Depression during pregnancy has been linked to placental gene modifications according to a study conducted by NIH researchers.
Researchers at the NIH's Eunice Kennedy Shriver National Institute of Child Health and Human Development carried out a genetic analysis on placenta samples delivered from 301 pregnant women who had taken part in a previous study on fetal growth, which recruited low-risk pregnant women. They discovered 16 epigenetic changes that were linked to depression and two that were linked to stress.
Published their findings in Epigenomics, the researchers stated that: 'Some of the epigenetic changes in the placenta linked to depression were located close to genes which are known to have important roles in brain development and occurrence of psychiatric disorders.'
Dr Fasil Tekola-Ayele, lead investigator, and colleagues asked the women taking part in the study to complete questionnaires on their levels of stress and depression throughout their pregnancies. An epigenome-wide association study was then conducted on the placenta samples to determine whether there are any changes that occur to the placental epigenome that can be associated to depression or stress.
The modifications that the researchers discovered to the epigenome involved DNA methylation, which is the binding of compounds known as methyl groups to DNA. These changes are able to modify a gene's activity. They found 16 changes associated with antenatal depression in the second and third trimesters and two changes associated with perceived stress in the third trimester of pregnancy.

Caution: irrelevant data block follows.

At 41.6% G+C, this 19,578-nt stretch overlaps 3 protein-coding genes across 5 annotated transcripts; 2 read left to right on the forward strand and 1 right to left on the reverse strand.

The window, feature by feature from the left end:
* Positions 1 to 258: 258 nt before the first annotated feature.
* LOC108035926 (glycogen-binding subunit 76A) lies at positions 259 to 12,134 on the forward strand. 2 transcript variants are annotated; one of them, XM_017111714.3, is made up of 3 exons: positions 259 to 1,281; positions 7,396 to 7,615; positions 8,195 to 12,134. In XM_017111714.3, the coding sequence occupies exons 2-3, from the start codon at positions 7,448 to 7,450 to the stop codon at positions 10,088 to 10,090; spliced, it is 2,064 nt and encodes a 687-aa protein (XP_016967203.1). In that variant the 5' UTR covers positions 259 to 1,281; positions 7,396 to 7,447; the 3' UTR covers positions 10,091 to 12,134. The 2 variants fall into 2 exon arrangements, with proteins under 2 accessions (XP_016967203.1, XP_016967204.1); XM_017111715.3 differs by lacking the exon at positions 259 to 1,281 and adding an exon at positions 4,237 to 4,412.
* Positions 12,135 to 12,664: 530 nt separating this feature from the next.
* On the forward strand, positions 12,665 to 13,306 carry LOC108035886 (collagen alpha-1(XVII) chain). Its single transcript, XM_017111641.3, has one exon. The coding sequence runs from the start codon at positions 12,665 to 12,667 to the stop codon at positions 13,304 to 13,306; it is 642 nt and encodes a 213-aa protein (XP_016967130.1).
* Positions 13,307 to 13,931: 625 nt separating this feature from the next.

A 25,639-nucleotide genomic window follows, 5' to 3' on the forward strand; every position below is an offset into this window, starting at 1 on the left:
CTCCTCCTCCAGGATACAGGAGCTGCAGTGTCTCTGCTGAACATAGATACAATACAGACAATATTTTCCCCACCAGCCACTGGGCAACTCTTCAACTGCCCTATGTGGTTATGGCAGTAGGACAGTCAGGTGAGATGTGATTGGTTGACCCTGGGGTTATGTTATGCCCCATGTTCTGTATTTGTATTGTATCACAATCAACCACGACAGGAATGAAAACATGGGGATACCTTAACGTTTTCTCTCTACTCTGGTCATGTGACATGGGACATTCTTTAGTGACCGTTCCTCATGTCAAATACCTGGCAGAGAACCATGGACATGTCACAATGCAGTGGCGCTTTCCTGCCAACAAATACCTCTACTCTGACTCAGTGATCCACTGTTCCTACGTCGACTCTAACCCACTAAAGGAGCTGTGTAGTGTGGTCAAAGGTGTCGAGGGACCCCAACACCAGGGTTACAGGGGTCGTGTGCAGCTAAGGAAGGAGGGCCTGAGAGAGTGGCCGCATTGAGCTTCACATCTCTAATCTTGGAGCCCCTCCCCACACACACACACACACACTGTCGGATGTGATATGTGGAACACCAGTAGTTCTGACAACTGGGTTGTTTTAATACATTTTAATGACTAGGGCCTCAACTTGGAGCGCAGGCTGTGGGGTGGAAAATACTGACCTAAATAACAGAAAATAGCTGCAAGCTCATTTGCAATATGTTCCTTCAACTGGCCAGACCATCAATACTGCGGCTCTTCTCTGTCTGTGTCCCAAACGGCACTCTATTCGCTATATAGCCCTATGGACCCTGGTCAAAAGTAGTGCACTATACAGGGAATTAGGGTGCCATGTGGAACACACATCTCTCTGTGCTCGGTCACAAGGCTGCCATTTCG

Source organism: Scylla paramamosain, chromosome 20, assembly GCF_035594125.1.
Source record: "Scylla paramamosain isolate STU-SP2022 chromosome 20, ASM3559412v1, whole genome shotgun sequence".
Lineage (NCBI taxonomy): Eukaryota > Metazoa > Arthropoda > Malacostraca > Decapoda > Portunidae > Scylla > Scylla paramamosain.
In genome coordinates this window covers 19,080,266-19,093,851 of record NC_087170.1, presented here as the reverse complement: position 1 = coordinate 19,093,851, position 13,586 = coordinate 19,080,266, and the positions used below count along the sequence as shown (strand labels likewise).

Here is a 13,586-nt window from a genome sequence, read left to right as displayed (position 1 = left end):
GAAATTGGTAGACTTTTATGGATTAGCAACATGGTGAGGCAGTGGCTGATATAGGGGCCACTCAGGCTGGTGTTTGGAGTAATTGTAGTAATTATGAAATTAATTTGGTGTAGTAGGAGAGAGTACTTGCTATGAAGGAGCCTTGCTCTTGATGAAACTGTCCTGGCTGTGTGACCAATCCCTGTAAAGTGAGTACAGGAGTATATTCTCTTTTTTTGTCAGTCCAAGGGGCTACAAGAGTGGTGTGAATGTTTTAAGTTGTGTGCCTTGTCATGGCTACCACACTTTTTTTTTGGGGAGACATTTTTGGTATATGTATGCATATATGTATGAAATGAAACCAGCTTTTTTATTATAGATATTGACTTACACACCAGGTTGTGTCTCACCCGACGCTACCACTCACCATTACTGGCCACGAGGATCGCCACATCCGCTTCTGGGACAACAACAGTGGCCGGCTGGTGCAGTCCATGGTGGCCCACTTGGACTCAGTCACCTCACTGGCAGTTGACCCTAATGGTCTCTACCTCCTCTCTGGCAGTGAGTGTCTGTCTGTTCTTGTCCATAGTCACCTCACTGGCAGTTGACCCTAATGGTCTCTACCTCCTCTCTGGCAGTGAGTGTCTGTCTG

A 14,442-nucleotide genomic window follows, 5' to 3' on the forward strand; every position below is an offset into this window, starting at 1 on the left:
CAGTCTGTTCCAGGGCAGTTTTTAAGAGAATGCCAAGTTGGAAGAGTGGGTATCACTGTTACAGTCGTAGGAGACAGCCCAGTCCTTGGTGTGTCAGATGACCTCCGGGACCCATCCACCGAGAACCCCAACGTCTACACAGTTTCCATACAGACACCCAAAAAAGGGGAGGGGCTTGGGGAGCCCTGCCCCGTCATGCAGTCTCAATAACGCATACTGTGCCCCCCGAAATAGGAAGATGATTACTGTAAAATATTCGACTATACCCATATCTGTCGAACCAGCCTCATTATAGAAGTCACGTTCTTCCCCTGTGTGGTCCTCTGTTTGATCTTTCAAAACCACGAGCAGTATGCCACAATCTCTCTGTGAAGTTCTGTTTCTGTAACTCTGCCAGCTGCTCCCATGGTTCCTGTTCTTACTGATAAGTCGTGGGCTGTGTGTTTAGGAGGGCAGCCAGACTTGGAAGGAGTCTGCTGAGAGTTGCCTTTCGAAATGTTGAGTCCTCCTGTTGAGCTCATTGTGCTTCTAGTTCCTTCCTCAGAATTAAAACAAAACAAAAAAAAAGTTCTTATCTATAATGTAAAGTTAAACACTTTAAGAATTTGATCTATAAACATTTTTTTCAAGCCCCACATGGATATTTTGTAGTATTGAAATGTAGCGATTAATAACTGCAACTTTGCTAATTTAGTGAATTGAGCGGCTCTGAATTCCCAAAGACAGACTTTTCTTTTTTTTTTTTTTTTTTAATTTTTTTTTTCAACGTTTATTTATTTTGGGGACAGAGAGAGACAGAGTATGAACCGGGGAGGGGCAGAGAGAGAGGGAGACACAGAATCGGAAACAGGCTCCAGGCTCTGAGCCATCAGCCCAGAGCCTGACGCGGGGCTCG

Several of these changes were found in genes that are implicated in neurological pathways. NF-α1 is essential for the neuroprotective effects of key molecules that prevent neurodegeneration. ADAM23 is known to regulate neurodevelopment. HCG9, VSTM2L and SMOC1 are implicated in neuropsychiatric disorders.
Previous studies have shown that stress or depression during pregnancy is associated with chemical modifications to placental genes. Further, associations between depression in pregnancy have been linked to a higher risk for depression in children.
The researchers suggest in their paper: 'that maternal depression in pregnancy could have long-term implications for the mental development of the child... and call for long-term studies to determine whether epigenetic changes in the placenta associated with stress and depression can be used to predict children's mental health outcomes.'
The epigenetic changes discovered in the placentas exposed to antenatal depression in this study are relevant to biological processes involved in neurodevelopment and neuropsychiatric disorders. Furthermore, the changes suggest possible fetal brain programming.